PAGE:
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Intel Officials Knew Flynn Vulnerable To Blackmail But Still Shared Sensitive Info With Him
Senior officials at the FBI, the CIA, the Office of the Director of National Intelligence, and the Department of Justice knew as early as January that former national security adviser Michael Flynn could have been vulnerable to Russian blackmail, The New York Times reported on Tuesday.
Despite officials' knowledge of the risks associated with Flynn, The Times said, he continued to sit in on meetings during which President Donald Trump was briefed on sensitive intelligence.
It is unclear whether CIA Director Mike Pompeo, who The Times said briefed Trump on intelligence while Flynn sat nearby, was aware of officials' concerns about Flynn.
When lawmakers asked Pompeo during a Senate Intelligence Committee hearing whether he was privy to concerns regarding Flynn, Pompeo did not answer. "I can't answer yes or no," Pompeo said. "I regret that I'm unable to do so." One administration official told The Times that Pompeo did not relay any doubts surrounding Flynn to Trump.
Flynn has been a central character in congressional and FBI investigations into Russian interference during the 2016 election and whether the Trump campaign played a role. He was forced to resign as national security adviser in February, with the White House saying he had misled Vice President Mike Pence about contacts he had with Russia's ambassador to the US, Sergey Kislyak.
After his resignation, it emerged that Sally Yates, then the acting attorney general, had warned the White House on January 26 that Flynn could be subject to blackmail from the Russians because US intelligence agencies knew Pence had publicly mischaracterized interactions Flynn had with Kislyak. Flynn did not resign until February 13, which was 18 days after Yates informed the Trump administration of her concerns.
Later, it was reported that Flynn had informed the Trump transition team in early January that he was under FBI investigation for failing to register as a foreign lobbyist when he provided services to the Turkish government. He had relayed the information to Don McGahn, a member of the transition team who now serves as White House counsel. Yates, too, testified before the Senate Judiciary Committee that she had informed McGahn first about concerns that Flynn could be compromised.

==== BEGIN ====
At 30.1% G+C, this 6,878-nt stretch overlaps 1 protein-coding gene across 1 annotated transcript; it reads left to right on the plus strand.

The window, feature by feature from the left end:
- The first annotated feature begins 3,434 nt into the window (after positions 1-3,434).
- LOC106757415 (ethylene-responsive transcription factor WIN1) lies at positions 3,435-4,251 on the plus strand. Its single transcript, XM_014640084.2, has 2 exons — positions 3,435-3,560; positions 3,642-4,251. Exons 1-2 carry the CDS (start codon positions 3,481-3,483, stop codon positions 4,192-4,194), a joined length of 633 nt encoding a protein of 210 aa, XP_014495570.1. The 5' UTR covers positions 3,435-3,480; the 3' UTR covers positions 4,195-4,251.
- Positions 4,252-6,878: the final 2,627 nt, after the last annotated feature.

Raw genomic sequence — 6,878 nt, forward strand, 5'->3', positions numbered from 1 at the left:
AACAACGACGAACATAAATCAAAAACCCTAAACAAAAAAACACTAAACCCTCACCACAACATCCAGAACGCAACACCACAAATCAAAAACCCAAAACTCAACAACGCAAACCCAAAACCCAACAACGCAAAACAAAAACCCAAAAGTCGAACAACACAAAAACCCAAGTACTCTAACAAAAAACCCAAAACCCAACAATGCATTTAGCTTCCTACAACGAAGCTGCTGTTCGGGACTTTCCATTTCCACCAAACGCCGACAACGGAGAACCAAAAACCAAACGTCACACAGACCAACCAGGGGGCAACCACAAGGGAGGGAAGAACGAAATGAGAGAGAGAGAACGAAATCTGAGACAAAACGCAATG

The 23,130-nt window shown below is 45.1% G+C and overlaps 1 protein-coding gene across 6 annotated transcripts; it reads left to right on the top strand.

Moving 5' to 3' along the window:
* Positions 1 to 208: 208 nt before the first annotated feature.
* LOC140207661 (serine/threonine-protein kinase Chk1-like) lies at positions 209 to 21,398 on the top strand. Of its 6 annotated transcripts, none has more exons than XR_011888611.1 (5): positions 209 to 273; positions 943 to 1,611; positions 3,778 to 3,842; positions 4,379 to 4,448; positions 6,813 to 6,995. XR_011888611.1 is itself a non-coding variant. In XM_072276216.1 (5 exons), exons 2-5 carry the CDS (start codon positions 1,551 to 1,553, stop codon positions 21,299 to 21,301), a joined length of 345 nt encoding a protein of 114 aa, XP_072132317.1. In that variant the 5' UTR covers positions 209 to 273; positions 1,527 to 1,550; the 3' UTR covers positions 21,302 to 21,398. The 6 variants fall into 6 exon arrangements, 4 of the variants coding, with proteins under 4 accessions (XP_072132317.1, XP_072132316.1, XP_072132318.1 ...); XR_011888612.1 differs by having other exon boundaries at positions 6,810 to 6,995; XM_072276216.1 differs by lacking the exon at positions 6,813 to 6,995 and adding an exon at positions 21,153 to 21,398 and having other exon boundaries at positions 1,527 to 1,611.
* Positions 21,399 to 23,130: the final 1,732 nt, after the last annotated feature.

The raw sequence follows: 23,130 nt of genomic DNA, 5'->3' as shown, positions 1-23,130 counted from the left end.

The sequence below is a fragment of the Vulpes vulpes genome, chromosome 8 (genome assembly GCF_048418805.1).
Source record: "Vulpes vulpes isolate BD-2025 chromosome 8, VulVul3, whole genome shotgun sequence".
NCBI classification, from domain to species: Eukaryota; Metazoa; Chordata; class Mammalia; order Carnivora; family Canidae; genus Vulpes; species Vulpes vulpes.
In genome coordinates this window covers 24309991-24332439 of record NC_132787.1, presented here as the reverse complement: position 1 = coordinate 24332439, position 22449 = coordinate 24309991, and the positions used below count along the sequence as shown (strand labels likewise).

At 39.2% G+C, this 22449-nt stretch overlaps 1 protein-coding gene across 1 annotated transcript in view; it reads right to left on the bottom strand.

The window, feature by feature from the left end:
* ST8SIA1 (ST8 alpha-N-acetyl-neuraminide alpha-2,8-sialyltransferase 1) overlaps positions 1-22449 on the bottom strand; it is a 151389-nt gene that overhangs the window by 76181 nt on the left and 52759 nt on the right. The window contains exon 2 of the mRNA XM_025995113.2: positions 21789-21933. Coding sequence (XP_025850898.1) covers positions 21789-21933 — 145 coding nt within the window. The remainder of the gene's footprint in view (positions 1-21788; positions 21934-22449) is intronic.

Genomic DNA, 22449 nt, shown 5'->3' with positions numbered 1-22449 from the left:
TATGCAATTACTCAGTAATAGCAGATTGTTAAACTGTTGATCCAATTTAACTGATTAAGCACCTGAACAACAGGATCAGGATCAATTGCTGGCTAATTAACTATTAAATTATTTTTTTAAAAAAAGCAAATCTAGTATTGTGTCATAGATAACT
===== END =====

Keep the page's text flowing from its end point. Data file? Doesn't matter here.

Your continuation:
Yates said that in response to her concerns, McGahn asked her during a meeting the next day, "Why does it matter to DOJ if one White House official lies to another White House official?"
Following Flynn's resignation, a slew of media reports raised further questions about whether he had violated the law. His lawyer, Robert Kelner, said Flynn was willing to testify before FBI and congressional investigators in the ongoing Russia investigations in exchange for immunity. Lawmakers have not taken him up on that proposal.
Last month, Flynn was subpoenaed by the Senate Intelligence Committee and asked to turn over documents related to his contacts with Russian officials. Flynn's lawyer said his client intended to invoke his Fifth Amendment rights in response to the subpoenas, but a person close to Flynn later said the former national security adviser would cooperate with the demands. In early June, Flynn turned over 600 pages of documents to the Senate intelligence panel.
Flynn and his lobbying firm, Flynn Intel Group, were also subpoenaed by the House Intelligence Committee.
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Editor's Note: This article originally appeared on Business Insider
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